Last year, shareholders everywhere simply lost faith in stocks, selling off both undervalued and overvalued ones. You could tap computer keyboards, pore over balance sheets and examine price charts to identify superb companies in which to invest, only to see your “bargain” stock become an even bigger one as your fellow shareholders dumped their shares, convinced the world was ending.
Hence the theory: If all stocks move in lockstep based on investors’ general attitude toward owning equities, you might as well forget the analysis and buy everything — specifically, an exchange-traded fund (ETF) that holds hundreds of stocks from all over the world.
All broad-based ETFs have tracked the same path as the markets, bubbling along nicely until last summer, then plunging and hitting a multiyear low on March 9. True to form, all have since roared back with the markets over the past two months.
Investors who want to own everything in a single ETF should consider the Vanguard Total World Stock Index Fund (VT/NYSE), said Norman Rothery, founder of StingyInvestor.com.
The fund’s management expense ratio of 25 basis points “is a bit high,” he said, noting a lower MER can be achieved by combining a fund that tracks the U. S. market — the Vanguard Total Stock Market ETF (VTI/NYSE), which has an MER of 0.07% — with something like the Vanguard Europe Pacific ETF (VEA/NYSE), with an MER of 0.15%, “so it can be a cheaper approach, but if you’re looking for total simplicity, you can get it down to one fund.”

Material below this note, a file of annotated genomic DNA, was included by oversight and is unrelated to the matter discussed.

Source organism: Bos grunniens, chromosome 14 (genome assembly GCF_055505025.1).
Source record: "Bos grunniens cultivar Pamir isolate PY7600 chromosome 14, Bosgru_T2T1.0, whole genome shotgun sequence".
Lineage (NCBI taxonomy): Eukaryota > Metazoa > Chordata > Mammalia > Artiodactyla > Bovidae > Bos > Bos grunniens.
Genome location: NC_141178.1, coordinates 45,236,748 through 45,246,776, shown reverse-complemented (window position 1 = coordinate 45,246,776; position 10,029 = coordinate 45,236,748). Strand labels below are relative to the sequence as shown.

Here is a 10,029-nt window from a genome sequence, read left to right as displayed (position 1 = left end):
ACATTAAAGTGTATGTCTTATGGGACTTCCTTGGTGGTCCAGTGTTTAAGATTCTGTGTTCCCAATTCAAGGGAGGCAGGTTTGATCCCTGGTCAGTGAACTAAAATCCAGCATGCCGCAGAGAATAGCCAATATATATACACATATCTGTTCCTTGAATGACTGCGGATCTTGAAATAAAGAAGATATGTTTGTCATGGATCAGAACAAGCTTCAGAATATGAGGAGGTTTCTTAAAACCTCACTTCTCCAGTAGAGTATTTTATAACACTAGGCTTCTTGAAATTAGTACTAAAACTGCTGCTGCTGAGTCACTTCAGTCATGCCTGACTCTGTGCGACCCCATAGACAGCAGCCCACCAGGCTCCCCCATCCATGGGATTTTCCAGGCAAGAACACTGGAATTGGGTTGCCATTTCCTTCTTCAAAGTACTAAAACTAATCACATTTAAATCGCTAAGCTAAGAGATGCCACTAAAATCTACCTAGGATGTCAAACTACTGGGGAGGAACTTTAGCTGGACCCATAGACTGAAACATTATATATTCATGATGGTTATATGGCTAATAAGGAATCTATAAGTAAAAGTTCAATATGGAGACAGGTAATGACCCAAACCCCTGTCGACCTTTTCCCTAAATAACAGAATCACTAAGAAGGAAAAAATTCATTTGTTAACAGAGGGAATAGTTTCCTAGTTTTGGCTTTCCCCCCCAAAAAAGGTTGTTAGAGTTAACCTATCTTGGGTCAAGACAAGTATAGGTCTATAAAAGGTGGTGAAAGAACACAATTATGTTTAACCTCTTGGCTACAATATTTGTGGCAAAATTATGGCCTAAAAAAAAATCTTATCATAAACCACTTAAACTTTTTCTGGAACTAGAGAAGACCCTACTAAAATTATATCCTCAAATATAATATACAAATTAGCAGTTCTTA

Our online search found that most “global” exchange-traded funds are dominated by the same handful of U.S. giants: Exxon Mobil Corp., Microsoft Corp., AT&T Corp., Johnson & Johnson, Procter & Gamble Co., Chevron Corp., General Electric Co. and IBM Corp. Although these companies have international operations, the ETFs that hold them seem more American than global.
Similarly, MSN’s Moneycentral site (moneycentral. msn.com/investor) lists 17 ETFs under the category of “world stock,” but many represent plays on individual sectors — industrials, consumer staples, agriculture, gaming, luxury goods, shipping and so on. If you buy such a sector ETF, even one diversified geographically, your hunch about the industry must be correct for your investment to outperform the overall index. If you are not an industry insider, you’re just guessing. So, again, you might as well buy everything.
The Yahoo Finance site’s ETF browser (finance. yahoo.com/etf) lists 19 funds under the category of “foreign-large blend,” referring to funds that hold large-cap stocks from developed countries outside the United States. The largest is the US$29.62-billion iShares MSCI EAFE Index Fund (EFA/NYSE), which indeed owns everything, with 838 large-cap stocks. Its 10 largest holdings each account for less than 2% of the fund: Nestle SA, BP PLC, Total SA, Roche Holding AG, Vodafone Group PLC, Novartis AG, Toyota Motor Corp., Telefonica SA, GlaxoSmithKline PLC, Royal Dutch Shell PLC, BHP Billiton PLC and HSBC Holdings PLC.